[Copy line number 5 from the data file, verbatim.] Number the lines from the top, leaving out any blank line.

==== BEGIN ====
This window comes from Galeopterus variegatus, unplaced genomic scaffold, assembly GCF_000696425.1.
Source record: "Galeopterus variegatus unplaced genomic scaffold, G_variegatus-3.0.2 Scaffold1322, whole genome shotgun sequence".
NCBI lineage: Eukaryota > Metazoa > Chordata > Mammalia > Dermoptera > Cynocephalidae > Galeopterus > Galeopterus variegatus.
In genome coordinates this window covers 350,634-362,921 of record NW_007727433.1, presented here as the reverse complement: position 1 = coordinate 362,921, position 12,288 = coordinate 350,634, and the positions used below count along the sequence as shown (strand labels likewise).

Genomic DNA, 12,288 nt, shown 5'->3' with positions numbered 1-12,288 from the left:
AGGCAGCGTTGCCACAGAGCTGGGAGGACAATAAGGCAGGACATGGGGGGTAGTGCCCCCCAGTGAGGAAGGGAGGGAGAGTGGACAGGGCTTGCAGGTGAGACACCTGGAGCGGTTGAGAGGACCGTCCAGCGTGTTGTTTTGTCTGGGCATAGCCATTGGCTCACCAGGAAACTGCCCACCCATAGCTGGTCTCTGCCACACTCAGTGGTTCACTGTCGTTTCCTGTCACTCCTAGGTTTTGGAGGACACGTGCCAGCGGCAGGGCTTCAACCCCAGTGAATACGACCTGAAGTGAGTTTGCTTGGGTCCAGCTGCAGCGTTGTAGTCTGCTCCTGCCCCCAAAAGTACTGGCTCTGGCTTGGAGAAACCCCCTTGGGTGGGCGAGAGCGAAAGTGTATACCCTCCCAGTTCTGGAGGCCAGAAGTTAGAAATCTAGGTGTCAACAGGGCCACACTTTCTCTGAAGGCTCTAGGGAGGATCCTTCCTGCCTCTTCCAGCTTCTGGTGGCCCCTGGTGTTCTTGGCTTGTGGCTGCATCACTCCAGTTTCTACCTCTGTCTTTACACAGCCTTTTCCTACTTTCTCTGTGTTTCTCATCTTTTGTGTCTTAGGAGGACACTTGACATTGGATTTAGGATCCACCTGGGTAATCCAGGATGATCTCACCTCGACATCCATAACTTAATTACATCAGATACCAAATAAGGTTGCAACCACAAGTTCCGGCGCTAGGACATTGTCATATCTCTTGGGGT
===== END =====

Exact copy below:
Genomic DNA, 12,288 nt, shown 5'->3' with positions numbered 1-12,288 from the left: